Discharge Home

You should be able to go home the next day. Usually, only an overnight stay is required if the implants are sub-glandular (under the breast tissue). An additional night’s stay in hospital may be required if the implants have been placed in a sub-pectoral position, (under the chest muscle) and dependant on the level of discomfort being experienced after surgery.

On Discharge

On discharge you will be given an information leaflet with advice about post operative care, pain relief and exercises, as relevant to your breast surgery. Bruising and a swollen appearance can be expected, which may take a few weeks to settle. Once home, you are advised to be careful with arm movements for the first couple of days and gradually return to normal activities/exercise within 5 – 6 weeks.  You are advised to continue wearing the lightweight, supportive bra supplied after the surgery for about 6 weeks.

Follow up Appointment

You will be reviewed in the breast outpatient clinic 7 – 10 days after the operation, when the dressings will be removed and the wound area checked. It will be recommended that strips of white tape (micropore) be used along the scar line for 3 months, as this can help minimise the scarring.

Contact Information:

Should you require further advice on the issues contained in this leaflet, please do not hesitate to contact the  Breast Care Unit on telephone number (01482) 622679 or email hyp-tr.tgsinfo@nhs.net

General Advice and Consent

Most of your questions should have been answered by this leaflet, but remember that this is only a starting point for discussion with the healthcare team.

Consent to treatment

Before any doctor, nurse or therapist examines or treats you, they must seek your consent or permission. In order to make a decision, you need to have information from health professionals about the treatment or investigation which is being offered to you. You should always ask them more questions if you do not understand or if you want more information.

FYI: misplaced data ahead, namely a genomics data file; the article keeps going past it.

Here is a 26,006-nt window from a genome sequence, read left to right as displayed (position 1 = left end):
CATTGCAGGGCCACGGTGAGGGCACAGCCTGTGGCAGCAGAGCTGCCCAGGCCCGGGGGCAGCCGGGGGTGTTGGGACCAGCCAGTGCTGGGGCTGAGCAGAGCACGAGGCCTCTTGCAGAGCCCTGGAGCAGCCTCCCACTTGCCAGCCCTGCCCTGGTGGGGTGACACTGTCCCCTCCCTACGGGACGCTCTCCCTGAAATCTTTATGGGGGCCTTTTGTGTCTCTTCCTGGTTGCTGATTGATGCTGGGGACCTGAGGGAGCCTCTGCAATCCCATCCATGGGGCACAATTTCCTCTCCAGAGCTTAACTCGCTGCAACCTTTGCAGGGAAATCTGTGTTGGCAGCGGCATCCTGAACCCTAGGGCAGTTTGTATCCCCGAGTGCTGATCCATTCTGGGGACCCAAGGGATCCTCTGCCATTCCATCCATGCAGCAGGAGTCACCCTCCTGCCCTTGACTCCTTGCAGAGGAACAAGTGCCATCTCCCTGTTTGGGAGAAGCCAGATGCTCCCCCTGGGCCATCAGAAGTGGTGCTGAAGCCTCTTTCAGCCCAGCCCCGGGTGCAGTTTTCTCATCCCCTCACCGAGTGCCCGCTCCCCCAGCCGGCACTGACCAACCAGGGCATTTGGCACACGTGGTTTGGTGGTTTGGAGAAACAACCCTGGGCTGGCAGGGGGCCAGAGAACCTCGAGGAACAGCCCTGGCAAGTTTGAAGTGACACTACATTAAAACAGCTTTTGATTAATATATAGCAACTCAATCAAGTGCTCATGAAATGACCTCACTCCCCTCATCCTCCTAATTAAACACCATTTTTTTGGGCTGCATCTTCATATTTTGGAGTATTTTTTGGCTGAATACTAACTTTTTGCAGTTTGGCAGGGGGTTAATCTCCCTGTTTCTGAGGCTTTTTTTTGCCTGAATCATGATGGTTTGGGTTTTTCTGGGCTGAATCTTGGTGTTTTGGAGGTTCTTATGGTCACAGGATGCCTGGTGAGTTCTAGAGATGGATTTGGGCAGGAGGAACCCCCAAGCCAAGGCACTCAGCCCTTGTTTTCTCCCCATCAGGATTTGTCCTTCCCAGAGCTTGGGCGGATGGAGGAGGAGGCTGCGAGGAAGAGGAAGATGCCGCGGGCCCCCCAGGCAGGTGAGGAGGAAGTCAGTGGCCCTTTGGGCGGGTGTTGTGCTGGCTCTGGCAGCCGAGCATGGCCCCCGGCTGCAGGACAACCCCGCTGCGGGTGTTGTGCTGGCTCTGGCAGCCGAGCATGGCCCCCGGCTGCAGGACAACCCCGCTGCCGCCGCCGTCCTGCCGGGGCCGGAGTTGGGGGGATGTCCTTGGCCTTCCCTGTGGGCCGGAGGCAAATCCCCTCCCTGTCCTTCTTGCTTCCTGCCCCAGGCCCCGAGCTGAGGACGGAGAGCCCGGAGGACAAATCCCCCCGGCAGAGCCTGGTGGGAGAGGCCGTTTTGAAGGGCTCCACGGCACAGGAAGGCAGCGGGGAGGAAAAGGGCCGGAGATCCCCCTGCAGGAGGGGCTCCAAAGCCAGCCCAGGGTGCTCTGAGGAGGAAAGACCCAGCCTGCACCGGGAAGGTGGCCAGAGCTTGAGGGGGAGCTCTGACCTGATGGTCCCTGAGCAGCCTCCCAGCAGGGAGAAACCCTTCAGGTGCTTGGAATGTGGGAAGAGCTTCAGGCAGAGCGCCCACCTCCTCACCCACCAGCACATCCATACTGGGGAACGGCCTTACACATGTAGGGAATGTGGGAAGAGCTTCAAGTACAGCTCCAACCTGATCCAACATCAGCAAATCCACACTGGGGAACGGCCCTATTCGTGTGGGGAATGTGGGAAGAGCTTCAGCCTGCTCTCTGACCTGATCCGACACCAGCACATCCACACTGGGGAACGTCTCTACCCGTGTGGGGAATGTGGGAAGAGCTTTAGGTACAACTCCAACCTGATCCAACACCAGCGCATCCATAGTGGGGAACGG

The information you receive should be about your condition, the alternatives available to you, and whether it carries risks as well as the benefits. What is important is that your consent is genuine or valid. That means:

  • you must be able to give your consent
  • you must be given enough information to enable you to make a decision
  • you must be acting under your own free will and not under the strong influence of another person

Information about you

We collect and use your information to provide you with care and treatment. As part of your care, information about you will be shared between members of a healthcare team, some of whom you may not meet. Your information may also be used to help train staff, to check the quality of our care, to manage and plan the health service, and to help with research. Wherever possible we use anonymous data.

We may pass on relevant information to other health organisations that provide you with care. All information is treated as strictly confidential and is not given to anyone who does not need it. If you have any concerns please ask your doctor, or the person caring for you.

Under the General Data Protection Regulation and the Data Protection Act 2018 we are responsible for maintaining the confidentiality of any information we hold about you. For further information visit the following page: Confidential Information about You.

If you or your carer needs information about your health and wellbeing and about your care and treatment in a different format, such as large print, braille or audio, due to disability, impairment or sensory loss, please advise a member of staff and this can be arranged.